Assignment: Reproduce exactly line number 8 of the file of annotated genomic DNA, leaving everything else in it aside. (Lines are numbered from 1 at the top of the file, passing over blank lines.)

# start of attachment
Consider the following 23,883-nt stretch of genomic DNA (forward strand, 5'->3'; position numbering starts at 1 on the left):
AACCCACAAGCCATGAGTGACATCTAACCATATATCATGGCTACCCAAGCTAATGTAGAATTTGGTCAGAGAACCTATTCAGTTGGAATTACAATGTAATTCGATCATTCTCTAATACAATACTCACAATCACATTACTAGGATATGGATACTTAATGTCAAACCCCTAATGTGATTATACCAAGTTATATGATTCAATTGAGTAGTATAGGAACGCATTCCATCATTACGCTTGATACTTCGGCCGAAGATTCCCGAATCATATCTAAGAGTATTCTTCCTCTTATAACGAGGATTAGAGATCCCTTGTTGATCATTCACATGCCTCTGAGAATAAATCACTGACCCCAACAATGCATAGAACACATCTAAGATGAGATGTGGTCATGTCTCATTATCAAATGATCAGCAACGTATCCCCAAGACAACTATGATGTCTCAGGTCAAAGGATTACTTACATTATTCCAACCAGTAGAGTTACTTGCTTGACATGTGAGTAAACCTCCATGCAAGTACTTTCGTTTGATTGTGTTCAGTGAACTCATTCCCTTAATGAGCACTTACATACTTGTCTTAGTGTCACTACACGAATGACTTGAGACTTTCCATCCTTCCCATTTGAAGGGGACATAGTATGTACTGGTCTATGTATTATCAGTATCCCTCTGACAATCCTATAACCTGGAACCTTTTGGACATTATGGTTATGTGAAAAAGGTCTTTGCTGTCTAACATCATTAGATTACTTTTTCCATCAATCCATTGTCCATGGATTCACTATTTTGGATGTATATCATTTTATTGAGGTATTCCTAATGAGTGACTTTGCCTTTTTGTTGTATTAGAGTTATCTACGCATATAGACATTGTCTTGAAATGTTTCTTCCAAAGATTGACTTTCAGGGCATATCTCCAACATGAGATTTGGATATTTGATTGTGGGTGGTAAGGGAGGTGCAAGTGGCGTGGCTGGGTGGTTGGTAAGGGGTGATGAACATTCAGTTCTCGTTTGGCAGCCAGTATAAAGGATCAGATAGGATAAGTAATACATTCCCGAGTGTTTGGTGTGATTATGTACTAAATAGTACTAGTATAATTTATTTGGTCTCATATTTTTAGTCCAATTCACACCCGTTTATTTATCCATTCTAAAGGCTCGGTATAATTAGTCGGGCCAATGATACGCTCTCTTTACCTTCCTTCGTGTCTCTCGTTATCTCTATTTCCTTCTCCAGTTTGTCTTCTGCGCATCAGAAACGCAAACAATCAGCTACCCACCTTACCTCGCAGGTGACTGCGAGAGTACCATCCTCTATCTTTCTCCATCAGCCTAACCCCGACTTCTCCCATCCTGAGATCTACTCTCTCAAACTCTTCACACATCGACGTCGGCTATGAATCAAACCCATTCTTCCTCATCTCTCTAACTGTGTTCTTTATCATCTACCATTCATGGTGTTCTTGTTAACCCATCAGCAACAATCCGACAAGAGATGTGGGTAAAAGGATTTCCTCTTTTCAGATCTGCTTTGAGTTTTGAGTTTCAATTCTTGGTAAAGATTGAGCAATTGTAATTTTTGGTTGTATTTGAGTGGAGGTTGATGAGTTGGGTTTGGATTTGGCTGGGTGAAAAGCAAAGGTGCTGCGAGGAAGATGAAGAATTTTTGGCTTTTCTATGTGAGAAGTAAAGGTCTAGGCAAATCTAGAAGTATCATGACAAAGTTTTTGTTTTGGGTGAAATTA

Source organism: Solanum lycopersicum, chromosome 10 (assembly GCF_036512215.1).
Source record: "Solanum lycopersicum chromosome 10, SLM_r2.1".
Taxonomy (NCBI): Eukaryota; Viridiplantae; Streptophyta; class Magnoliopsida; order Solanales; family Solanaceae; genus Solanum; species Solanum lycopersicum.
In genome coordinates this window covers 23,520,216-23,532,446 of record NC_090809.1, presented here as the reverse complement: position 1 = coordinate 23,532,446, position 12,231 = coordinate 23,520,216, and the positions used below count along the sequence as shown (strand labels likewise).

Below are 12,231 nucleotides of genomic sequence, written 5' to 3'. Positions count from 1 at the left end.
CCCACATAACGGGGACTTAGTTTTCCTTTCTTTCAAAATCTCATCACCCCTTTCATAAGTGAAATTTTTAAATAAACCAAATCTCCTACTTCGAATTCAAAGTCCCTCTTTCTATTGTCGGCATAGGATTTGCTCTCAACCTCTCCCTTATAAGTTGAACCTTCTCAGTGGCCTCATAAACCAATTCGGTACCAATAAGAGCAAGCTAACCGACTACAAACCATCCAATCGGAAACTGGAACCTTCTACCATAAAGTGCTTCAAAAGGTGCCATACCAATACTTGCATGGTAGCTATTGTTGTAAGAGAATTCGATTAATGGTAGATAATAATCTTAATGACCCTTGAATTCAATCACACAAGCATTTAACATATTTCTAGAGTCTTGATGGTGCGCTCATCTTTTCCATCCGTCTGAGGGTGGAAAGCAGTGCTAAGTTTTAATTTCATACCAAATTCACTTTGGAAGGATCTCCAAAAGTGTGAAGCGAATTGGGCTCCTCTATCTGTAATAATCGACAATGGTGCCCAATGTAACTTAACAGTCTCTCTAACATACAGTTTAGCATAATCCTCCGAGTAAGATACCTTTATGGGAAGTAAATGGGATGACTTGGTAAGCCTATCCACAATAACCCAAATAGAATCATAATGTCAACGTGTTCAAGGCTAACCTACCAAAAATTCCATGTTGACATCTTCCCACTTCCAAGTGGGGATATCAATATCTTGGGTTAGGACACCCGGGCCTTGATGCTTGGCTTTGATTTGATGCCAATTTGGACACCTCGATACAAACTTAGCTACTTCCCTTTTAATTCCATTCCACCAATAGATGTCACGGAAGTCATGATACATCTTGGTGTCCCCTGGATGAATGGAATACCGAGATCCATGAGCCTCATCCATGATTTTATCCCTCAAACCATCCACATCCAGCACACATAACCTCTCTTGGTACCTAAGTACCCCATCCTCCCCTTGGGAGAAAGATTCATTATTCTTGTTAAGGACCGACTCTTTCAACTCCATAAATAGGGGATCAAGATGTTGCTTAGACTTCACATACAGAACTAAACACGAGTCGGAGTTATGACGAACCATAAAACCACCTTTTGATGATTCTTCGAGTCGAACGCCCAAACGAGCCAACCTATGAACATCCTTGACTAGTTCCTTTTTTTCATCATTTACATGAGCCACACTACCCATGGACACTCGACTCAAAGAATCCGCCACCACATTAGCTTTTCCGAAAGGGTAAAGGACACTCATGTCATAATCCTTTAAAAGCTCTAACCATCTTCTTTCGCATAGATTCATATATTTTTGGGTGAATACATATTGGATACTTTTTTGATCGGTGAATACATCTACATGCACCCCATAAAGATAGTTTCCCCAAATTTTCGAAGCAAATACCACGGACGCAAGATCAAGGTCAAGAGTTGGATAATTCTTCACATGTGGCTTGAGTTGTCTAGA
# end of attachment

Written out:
CCCACATAACGGGGACTTAGTTTTCCTTTCTTTCAAAATCTCATCACCCCTTTCATAAGTGAAATTTTTAAATAAACCAAATCTCCTACTTCGAATTCAAAGTCCCTCTTTCTATTGTCGGCATAGGATTTGCTCTCAACCTCTCCCTTATAAGTTGAACCTTCTCAGTGGCCTCATAAACCAATTCGGTACCAATAAGAGCAAGCTAACCGACTACAAACCATCCAATCGGAAACTGGAACCTTCTACCATAAAGTGCTTCAAAAGGTGCCATACCAATACTTGCATGGTAGCTATTGTTGTAAGAGAATTCGATTAATGGTAGATAATAATCTTAATGACCCTTGAATTCAATCACACAAGCATTTAACATATTTCTAGAGTCTTGATGGTGCGCTCATCTTTTCCATCCGTCTGAGGGTGGAAAGCAGTGCTAAGTTTTAATTTCATACCAAATTCACTTTGGAAGGATCTCCAAAAGTGTGAAGCGAATTGGGCTCCTCTATCTGTAATAATCGACAATGGTGCCCAATGTAACTTAACAGTCTCTCTAACATACAGTTTAGCATAATCCTCCGAGTAAGATACCTTTATGGGAAGTAAATGGGATGACTTGGTAAGCCTATCCACAATAACCCAAATAGAATCATAATGTCAACGTGTTCAAGGCTAACCTACCAAAAATTCCATGTTGACATCTTCCCACTTCCAAGTGGGGATATCAATATCTTGGGTTAGGACACCCGGGCCTTGATGCTTGGCTTTGATTTGATGCCAATTTGGACACCTCGATACAAACTTAGCTACTTCCCTTTTAATTCCATTCCACCAATAGATGTCACGGAAGTCATGATACATCTTGGTGTCCCCTGGATGAATGGAATACCGAGATCCATGAGCCTCATCCATGATTTTATCCCTCAAACCATCCACATCCAGCACACATAACCTCTCTTGGTACCTAAGTACCCCATCCTCCCCTTGGGAGAAAGATTCATTATTCTTGTTAAGGACCGACTCTTTCAACTCCATAAATAGGGGATCAAGATGTTGCTTAGACTTCACATACAGAACTAAACACGAGTCGGAGTTATGACGAACCATAAAACCACCTTTTGATGATTCTTCGAGTCGAACGCCCAAACGAGCCAACCTATGAACATCCTTGACTAGTTCCTTTTTTTCATCATTTACATGAGCCACACTACCCATGGACACTCGACTCAAAGAATCCGCCACCACATTAGCTTTTCCGAAAGGGTAAAGGACACTCATGTCATAATCCTTTAAAAGCTCTAACCATCTTCTTTCGCATAGATTCATATATTTTTGGGTGAATACATATTGGATACTTTTTTGATCGGTGAATACATCTACATGCACCCCATAAAGATAGTTTCCCCAAATTTTCGAAGCAAATACCACGGACGCAAGATCAAGGTCAAGAGTTGGATAATTCTTCACATGTGGCTTGAGTTGTCTAGA